The Streets Beckon
As we move forward, and especially during the first 100 days of the Trump regime, it will be important for communities throughout our Nation to demonstrate opposition to the gutting of our civil and economic rights, the dismantling of our strategies for addressing climate change, and any number of other possible injustices. One thing I think we all know is that we are heading into uncharted waters, that Donald Trump is not an easy man to predict, and that there is a high likelihood we will need to raise our voices in many ways and forms. We can learn from those who have come before us.
We will provide civil disobedience training at our Conference in February, and a Civil Disobedience Action Team is forming (sign-up here). Today, we offer links to two articles on Civil Disobedience. One is a tremendous NY Times article, The Art of the Protest the New York Times, and from ACTUP: civil disobedience, a Gandhian-based handbook on non-violent civil disobedience.
We chose the NY Times article because it drew upon several of the seminal movements of the last 60 years: the Civil Rights movement, HIV/AIDS movement, the environmental movement, as well as movements in Serbia and Poland. We chose the ACTUP Guidelines because their advocacy is explicitly based on Gandhian principles and was developed by about as marginalized a population as you can imagine, largely gay men afflicted with HIV/AIDS during the age of Reagan. And yet ACTUP changed the entire conversation around HIV/AIDS. ACT UP started a global AIDS activist movement. It played a major role in changing the rules to expedite new AIDS medicines — and then it helped to bring down their cost. It forced insurance companies to cover treatment. It procured a patient voice in treatment. It was a major force behind the Ryan White CARE Act, a federal program for uninsured and under-insured people with AIDS. They got things done. Below are some brief excerpts. Before we initiate civil disobedience in Santa Fe, it would be good for all of us to take some time to become more familiar with the movements summarized in these resources. Of course, most all of us know of the Civil Rights movement, the HIV/AIDS movement and ACT UP, and the other forms of rebellion that have taken place since the 50s, but these articles go beyond describing what happened to analyzing what specific forms of action worked and why. An important lesson.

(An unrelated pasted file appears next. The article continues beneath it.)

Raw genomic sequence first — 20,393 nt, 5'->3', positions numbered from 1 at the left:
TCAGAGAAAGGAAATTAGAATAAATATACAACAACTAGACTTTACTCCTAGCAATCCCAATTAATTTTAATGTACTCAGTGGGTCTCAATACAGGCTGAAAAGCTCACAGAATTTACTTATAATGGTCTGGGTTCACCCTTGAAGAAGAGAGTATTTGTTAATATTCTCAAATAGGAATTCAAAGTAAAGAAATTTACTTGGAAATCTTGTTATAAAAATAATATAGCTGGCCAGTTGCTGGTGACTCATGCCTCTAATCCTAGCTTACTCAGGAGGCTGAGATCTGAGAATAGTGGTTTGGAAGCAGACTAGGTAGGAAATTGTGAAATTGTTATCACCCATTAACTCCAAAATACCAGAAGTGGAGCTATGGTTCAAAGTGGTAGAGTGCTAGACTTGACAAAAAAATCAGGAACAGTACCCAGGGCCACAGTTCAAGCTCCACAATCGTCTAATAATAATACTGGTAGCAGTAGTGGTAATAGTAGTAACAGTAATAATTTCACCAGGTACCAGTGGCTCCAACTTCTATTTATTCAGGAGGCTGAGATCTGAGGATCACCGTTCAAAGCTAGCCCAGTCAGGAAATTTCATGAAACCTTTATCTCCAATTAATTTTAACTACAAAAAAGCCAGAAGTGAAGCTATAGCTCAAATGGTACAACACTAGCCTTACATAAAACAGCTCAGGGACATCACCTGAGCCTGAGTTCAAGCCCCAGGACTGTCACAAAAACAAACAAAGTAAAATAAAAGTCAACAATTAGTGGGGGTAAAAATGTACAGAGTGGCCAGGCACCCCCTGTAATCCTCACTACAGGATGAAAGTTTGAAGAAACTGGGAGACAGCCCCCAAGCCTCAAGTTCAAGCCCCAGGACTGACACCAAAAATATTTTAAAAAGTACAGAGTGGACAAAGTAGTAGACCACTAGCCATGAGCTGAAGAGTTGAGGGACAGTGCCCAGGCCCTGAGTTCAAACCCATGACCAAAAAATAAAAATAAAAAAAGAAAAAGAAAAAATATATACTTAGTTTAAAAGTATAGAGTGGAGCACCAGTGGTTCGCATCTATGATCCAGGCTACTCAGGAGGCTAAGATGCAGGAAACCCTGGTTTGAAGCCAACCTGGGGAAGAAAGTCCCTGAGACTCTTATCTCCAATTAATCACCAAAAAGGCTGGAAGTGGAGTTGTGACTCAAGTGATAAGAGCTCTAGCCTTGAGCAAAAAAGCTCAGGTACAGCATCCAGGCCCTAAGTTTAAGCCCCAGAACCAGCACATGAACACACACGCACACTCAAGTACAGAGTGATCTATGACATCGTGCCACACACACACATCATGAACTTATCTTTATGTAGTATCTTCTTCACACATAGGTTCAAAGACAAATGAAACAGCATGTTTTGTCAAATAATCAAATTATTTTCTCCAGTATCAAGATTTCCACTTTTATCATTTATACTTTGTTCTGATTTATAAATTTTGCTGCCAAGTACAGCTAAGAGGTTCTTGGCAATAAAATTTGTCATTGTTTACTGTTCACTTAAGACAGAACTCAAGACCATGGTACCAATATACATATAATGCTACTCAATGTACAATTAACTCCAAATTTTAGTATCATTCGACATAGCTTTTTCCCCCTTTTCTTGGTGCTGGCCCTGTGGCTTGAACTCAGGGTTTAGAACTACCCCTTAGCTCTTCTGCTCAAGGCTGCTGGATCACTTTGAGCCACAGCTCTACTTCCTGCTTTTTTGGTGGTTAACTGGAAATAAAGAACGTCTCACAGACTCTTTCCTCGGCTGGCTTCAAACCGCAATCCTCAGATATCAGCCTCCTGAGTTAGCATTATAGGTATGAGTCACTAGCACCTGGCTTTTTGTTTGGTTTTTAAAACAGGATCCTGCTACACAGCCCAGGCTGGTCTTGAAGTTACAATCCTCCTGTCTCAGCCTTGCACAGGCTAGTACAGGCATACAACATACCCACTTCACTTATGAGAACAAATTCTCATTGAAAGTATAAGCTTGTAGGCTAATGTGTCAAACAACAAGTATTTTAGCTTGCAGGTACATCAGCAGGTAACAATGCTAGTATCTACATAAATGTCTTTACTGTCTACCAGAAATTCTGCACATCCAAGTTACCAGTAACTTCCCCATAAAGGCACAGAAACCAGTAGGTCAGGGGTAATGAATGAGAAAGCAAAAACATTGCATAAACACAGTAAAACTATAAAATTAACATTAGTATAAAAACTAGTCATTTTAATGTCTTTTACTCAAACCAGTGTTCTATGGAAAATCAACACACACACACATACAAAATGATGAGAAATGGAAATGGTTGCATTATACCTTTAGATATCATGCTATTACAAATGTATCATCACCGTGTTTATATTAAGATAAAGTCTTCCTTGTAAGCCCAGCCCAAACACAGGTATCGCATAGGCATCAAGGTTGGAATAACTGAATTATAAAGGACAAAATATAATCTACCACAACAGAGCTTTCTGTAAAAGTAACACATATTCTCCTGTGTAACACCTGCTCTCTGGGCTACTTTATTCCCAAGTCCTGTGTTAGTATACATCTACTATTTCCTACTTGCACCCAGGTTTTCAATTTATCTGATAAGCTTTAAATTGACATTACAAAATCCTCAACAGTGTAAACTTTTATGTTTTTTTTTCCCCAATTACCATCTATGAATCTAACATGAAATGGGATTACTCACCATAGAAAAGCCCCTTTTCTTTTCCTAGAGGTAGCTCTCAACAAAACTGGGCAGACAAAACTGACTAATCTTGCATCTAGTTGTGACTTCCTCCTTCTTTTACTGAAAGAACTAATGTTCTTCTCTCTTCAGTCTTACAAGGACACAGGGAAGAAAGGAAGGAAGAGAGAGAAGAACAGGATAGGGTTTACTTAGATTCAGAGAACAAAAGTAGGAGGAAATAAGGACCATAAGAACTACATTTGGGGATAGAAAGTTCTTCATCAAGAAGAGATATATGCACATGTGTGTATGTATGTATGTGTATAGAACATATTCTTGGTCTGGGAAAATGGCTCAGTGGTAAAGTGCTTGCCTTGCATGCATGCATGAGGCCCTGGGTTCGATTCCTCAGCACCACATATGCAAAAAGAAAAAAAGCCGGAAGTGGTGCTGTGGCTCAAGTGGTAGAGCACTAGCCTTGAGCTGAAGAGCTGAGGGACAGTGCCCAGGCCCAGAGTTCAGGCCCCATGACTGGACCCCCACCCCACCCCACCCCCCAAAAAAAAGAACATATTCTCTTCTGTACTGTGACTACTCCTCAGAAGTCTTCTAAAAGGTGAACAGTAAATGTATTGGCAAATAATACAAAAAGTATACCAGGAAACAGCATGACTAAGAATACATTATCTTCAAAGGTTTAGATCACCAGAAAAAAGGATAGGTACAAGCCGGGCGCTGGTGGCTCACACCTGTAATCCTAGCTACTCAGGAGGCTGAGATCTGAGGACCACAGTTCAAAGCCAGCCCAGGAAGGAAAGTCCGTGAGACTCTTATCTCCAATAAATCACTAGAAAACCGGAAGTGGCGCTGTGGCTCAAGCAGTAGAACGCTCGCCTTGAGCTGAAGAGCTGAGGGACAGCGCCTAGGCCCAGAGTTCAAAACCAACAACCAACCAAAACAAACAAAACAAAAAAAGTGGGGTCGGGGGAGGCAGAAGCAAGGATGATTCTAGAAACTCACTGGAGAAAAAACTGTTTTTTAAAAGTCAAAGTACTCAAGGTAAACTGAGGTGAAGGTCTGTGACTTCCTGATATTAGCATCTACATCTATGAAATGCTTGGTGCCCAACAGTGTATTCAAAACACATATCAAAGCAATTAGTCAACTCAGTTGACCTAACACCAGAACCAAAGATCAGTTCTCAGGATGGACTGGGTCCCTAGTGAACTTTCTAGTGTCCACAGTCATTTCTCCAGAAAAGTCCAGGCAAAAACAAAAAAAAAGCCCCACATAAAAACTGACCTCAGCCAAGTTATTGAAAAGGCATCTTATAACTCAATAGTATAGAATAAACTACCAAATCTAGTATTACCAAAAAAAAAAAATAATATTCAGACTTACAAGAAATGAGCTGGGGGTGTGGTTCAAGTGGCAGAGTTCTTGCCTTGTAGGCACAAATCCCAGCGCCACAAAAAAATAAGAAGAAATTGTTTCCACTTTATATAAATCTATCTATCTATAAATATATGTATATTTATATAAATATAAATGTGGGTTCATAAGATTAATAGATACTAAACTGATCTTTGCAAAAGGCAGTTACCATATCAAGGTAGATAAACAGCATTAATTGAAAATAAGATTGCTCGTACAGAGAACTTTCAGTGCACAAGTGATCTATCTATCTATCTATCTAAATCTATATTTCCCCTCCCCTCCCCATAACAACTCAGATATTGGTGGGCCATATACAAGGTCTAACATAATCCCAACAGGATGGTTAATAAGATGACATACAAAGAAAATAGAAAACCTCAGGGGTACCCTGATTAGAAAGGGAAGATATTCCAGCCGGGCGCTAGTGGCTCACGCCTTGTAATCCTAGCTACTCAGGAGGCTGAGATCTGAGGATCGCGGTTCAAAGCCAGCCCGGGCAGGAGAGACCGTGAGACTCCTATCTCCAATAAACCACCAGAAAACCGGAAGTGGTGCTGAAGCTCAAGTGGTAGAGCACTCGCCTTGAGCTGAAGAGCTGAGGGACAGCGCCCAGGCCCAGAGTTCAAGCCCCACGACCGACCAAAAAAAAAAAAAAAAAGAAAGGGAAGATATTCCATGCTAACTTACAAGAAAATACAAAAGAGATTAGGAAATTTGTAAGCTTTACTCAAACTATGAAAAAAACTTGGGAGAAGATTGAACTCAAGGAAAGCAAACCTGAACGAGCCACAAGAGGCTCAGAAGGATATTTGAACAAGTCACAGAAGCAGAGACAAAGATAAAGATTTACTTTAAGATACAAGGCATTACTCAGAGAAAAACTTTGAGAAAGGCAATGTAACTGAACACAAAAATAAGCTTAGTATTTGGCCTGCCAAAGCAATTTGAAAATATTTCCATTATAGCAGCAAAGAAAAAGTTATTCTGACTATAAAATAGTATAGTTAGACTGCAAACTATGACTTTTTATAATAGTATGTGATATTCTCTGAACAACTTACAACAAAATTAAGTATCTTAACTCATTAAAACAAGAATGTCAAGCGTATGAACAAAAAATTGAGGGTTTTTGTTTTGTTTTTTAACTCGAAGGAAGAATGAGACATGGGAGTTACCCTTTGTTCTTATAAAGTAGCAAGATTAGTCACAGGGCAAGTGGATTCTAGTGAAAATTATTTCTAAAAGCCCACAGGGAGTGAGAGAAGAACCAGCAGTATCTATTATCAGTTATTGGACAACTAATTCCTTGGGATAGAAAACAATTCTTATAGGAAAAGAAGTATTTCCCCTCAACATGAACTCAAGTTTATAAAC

“Those who profess to favor freedom, yet deprecate agitation, are men who want crops without plowing up the ground. They want rain without thunder and lightening. They want the ocean without the awful roar of its many waters. This struggle may be a moral one; or it may be a physical one; or it may be both moral and physical; but it must be a struggle. Power concedes nothing without a demand. It never did and it never will.”
— Frederick Douglass, African-American abolitionist
The Art of The Protest.
The-Art-of-the-Protest-the-new-york-times is a relatively short article that reflects on lessons learned from the civil rights movement, anti-nuclear move, Serbian rebellion, Polish resistance to draconian abortion regulations, and the ACT UP movement in the early years of the HIV/AIDS epidemic. Among the key takeaways, the one I feel is most important is that in an unpredictable world, the need for civil disobedience will erupt unexpectedly and we need a well-organized, broad constituency that is nimble and able to organize and respond quickly. That is a primary goal of Retake Our Democracy. Other takeaways from The Art of the Protest include:
Swift Large Actions Can Deter Even the Strongest Regime. Even when faced with a highly organized, undemocratic regime, the sudden, large eruption of mass protest can deter and even stop oppressive initiatives. For example, just this October, Poland’s right-wing Catholic-dominated government proposed abortion laws that would have imprisoned women for five years for having an abortion. Tens of thousands of women dressed in black took to the street on Oct. 3, and the size of the protest and the speed with which it erupted stopped the right-wing government and this legislation in its tracks. This success is directly relevant as we now face an erratic, right-wing President with both branches of Congress ready to do his bidding. The challenge is daunting, but no more daunting than what was faced by the courageous Polish women.